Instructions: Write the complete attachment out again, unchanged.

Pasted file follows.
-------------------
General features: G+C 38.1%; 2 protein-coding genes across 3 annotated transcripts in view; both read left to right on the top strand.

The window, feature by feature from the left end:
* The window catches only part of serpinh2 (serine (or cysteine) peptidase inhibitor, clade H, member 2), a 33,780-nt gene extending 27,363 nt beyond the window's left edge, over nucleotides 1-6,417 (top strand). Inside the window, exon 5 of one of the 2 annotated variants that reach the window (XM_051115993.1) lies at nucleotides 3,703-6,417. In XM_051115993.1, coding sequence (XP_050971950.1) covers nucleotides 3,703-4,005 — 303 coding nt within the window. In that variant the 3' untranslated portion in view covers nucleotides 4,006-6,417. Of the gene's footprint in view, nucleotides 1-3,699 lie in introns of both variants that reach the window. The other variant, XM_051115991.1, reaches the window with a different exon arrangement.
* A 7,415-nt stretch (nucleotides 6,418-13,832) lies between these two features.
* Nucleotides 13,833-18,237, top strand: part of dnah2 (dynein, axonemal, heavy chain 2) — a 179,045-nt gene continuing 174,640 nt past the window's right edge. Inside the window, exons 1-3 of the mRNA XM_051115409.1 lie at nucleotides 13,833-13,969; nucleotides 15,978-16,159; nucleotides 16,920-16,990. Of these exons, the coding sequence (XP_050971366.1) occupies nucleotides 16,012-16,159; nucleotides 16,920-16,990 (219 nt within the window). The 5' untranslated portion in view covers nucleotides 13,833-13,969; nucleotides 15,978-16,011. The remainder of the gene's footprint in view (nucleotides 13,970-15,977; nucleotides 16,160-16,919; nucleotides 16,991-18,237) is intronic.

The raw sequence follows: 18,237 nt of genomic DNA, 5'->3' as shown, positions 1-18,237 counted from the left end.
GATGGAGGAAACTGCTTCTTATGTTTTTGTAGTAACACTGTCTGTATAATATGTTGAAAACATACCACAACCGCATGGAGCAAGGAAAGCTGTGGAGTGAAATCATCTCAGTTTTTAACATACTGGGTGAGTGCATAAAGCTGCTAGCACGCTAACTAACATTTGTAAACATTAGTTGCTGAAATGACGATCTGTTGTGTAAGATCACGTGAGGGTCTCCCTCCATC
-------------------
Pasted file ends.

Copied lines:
General features: G+C 38.1%; 2 protein-coding genes across 3 annotated transcripts in view; both read left to right on the top strand.

The window, feature by feature from the left end:
* The window catches only part of serpinh2 (serine (or cysteine) peptidase inhibitor, clade H, member 2), a 33,780-nt gene extending 27,363 nt beyond the window's left edge, over nucleotides 1-6,417 (top strand). Inside the window, exon 5 of one of the 2 annotated variants that reach the window (XM_051115993.1) lies at nucleotides 3,703-6,417. In XM_051115993.1, coding sequence (XP_050971950.1) covers nucleotides 3,703-4,005 — 303 coding nt within the window. In that variant the 3' untranslated portion in view covers nucleotides 4,006-6,417. Of the gene's footprint in view, nucleotides 1-3,699 lie in introns of both variants that reach the window. The other variant, XM_051115991.1, reaches the window with a different exon arrangement.
* A 7,415-nt stretch (nucleotides 6,418-13,832) lies between these two features.
* Nucleotides 13,833-18,237, top strand: part of dnah2 (dynein, axonemal, heavy chain 2) — a 179,045-nt gene continuing 174,640 nt past the window's right edge. Inside the window, exons 1-3 of the mRNA XM_051115409.1 lie at nucleotides 13,833-13,969; nucleotides 15,978-16,159; nucleotides 16,920-16,990. Of these exons, the coding sequence (XP_050971366.1) occupies nucleotides 16,012-16,159; nucleotides 16,920-16,990 (219 nt within the window). The 5' untranslated portion in view covers nucleotides 13,833-13,969; nucleotides 15,978-16,011. The remainder of the gene's footprint in view (nucleotides 13,970-15,977; nucleotides 16,160-16,919; nucleotides 16,991-18,237) is intronic.

The raw sequence follows: 18,237 nt of genomic DNA, 5'->3' as shown, positions 1-18,237 counted from the left end.
GATGGAGGAAACTGCTTCTTATGTTTTTGTAGTAACACTGTCTGTATAATATGTTGAAAACATACCACAACCGCATGGAGCAAGGAAAGCTGTGGAGTGAAATCATCTCAGTTTTTAACATACTGGGTGAGTGCATAAAGCTGCTAGCACGCTAACTAACATTTGTAAACATTAGTTGCTGAAATGACGATCTGTTGTGTAAGATCACGTGAGGGTCTCCCTCCATC